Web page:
Cindy from Ticklefish Tots:

Reducing landfill! I have found that having 2 kids in nappies, by converting to cloth, we reduced our garbage output by over 50% PER WEEK!

Ashley of Cheeky Creations:

To stop all the landfill associated with disposables. A lot of people think disposables are better for the environment because you aren’t using all the water to wash them. But not many people realise the amount of water used to make disposables.

Carli from MiniLaLa:

I believe that the amount of disposable nappies (plastic and chemicals) going to landfill is horrific, and by making a change as simple as using cloth nappies, we can make such a massive difference without any inconvenience or trouble. I want to help people realise that they can make a difference to the environment without it making a difference to their lives.

Tracey from Flattery:

To keep it blatantly simple – and not even go into the terrible strain on earth that is the manufacturing of disposable nappies – just the landfill alone is enough.

Bec from Baby Chilli:

Landfill! When travelling we use disposables and I am shocked at how fast we fill up a bin with just nappies, its so sad to see and I get very disheartened when I think about most people with babies doing this every week!

Julie from Cloth For Comfort:
Cloth nappies promote the responsible use of our natural resources including using less water, landfill and electricity compared to disposables – this is vital as once these resources are gone, they can’t be easily replaced or substituted.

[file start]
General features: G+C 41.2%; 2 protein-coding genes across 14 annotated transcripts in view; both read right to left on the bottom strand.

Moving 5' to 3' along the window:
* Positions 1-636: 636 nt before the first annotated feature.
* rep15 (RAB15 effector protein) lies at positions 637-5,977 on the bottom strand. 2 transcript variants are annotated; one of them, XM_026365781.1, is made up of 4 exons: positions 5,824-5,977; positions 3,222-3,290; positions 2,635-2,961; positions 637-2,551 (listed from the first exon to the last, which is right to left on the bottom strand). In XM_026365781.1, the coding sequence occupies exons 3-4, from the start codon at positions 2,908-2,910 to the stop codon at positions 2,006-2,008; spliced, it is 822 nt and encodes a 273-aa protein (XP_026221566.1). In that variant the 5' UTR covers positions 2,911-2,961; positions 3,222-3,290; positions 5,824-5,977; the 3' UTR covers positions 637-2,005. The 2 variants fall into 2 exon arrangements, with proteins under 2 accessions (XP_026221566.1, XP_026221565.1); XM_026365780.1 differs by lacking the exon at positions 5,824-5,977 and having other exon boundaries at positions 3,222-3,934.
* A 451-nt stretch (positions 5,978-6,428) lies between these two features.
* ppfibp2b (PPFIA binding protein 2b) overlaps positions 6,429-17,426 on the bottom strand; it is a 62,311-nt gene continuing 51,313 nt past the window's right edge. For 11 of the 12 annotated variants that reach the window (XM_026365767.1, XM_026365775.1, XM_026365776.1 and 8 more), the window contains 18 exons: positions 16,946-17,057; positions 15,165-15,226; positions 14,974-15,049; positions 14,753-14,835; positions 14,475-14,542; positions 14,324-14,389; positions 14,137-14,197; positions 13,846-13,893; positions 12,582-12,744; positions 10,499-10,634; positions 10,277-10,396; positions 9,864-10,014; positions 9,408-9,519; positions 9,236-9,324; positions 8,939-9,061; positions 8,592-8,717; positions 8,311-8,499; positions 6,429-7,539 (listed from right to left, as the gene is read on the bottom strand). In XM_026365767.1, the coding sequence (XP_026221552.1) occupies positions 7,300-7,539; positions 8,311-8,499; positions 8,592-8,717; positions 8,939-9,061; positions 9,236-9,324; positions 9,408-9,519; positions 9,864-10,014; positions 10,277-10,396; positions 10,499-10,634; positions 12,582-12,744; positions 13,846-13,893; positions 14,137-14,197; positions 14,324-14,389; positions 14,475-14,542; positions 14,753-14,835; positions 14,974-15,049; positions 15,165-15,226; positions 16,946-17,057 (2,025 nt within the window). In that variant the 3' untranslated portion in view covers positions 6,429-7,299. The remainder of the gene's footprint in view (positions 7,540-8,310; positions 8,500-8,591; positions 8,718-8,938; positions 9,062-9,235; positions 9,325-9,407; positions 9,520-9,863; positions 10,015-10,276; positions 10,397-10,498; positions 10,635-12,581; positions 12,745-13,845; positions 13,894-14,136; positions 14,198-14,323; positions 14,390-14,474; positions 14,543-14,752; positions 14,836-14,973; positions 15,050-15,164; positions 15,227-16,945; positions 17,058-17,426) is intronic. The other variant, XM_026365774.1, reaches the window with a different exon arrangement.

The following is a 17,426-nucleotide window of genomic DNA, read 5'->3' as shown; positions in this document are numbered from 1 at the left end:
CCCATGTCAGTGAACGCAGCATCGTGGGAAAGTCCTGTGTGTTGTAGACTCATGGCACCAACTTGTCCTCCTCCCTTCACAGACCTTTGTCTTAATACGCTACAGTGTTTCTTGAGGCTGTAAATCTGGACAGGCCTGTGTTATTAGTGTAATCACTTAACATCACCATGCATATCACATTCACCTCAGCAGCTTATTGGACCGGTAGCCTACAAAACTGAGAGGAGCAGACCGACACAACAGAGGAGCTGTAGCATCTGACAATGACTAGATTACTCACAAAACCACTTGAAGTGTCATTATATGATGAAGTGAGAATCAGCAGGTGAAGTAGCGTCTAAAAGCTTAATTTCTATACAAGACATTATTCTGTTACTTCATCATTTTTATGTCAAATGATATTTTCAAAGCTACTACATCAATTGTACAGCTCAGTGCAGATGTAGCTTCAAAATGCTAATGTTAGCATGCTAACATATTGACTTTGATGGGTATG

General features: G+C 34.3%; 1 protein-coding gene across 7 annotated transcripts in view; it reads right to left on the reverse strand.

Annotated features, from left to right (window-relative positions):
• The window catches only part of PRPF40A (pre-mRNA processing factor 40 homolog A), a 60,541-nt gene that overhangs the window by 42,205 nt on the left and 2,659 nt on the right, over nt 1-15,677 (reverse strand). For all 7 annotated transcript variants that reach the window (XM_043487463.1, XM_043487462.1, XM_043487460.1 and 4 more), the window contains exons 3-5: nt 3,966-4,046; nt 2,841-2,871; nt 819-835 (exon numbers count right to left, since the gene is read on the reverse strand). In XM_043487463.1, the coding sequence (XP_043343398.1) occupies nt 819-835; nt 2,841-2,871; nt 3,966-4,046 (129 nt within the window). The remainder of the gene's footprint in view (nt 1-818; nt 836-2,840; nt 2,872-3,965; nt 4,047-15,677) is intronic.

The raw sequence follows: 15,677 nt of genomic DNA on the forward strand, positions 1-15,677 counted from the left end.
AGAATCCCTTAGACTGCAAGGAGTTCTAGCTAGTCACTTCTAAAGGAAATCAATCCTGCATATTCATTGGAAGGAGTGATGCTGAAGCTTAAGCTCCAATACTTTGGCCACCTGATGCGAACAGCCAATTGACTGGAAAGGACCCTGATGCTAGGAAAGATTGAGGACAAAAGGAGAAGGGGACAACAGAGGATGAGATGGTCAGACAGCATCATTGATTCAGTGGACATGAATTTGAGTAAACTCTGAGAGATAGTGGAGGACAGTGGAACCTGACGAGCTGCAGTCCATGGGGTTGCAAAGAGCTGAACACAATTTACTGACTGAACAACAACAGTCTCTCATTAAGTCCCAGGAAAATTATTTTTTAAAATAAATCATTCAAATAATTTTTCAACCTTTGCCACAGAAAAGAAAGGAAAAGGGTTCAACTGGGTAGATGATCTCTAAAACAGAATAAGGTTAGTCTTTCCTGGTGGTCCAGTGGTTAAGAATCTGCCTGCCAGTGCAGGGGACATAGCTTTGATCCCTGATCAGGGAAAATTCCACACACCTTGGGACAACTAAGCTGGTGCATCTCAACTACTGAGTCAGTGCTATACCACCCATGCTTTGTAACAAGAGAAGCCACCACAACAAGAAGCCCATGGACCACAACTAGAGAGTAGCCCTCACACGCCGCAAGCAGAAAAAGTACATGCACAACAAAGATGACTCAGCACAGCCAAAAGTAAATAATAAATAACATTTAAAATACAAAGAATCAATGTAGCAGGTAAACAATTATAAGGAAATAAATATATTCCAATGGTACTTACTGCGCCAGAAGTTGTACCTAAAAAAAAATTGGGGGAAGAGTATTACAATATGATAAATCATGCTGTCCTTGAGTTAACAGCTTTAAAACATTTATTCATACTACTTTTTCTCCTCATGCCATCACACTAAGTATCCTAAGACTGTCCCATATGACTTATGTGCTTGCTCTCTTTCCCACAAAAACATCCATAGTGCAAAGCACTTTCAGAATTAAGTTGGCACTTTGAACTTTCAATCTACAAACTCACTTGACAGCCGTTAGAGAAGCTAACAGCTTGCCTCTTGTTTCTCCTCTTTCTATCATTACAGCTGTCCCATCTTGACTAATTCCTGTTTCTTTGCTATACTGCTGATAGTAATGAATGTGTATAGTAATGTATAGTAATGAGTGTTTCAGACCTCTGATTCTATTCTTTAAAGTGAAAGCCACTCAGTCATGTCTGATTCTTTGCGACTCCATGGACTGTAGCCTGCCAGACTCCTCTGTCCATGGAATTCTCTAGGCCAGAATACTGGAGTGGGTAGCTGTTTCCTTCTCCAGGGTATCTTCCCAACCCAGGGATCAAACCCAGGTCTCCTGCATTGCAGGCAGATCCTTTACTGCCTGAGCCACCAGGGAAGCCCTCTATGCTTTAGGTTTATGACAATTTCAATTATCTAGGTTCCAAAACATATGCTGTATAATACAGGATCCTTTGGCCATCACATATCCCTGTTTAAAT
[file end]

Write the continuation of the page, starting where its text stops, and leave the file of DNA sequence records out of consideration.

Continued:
Chris from Baby Bullfrogs:

Land Fill – just knowing how long it takes to break down one disposable nappy surely is enough reason to convert anyone to cloth! (Every disposable ever created still exists today – what a horrible, horrible thought!)

Kate from Nappy Days:

Because many parents have no idea that our landfills are filling up in New Zealand and that soon we will have nowhere to put our waste so we have to use as many re-usable products as possible.

Michelle from Sustainable Hemp Products:

The 1.75 billion disposables that go into landfill every year in Australia and New Zealand alone.

Karen from Baby Blossom:
People use cloth for so many reasons. Our family wanted to use cloth for the environmental aspects. We started small and simple but of course with so many cute and funky nappies and nappy sets it doesn’t take long to grow into something more fashionable.
– Your Nappy Doulas –

This is part of a regular series of articles that offer you an insight into the beliefs, concerns, knowledge and wisdom of mums making and selling modern cloth nappies in Australia and New Zealand.
Discover More from Your Nappy Doulas…

3 Recommended Resources helping you to be eco-friendly:

  1. Trees for Life
  2. Greenwala Community
  3. The Planet Green Game – this is COOL! It is an online game in which you go around a virtual town and make it ‘greener’ by answering questions and discovering more facts about global warming and what we can do to make a difference.

A question to you about eco-friendly living:

What’s one eco-friendly thing your family does that you would like to share with readers of My Green Nappy?

January 1, 2010

Thinking Green? Which Environmental Issue Concerns You the Most?

“We do not inherit the earth from our ancestors, we borrow it from our children.” Native American Proverb

Win a Green Nappy Kit

So many Environmental Issues are effecting our Earth

Which environmental issue concerns you the most as a parent?

Air pollution, shrinking ice caps, fresh water resources, population pressure, global warming, the ‘disposable’ mindset, loss of biodiversity, habitats, damage to ecosystems, and more pressures on our only planet…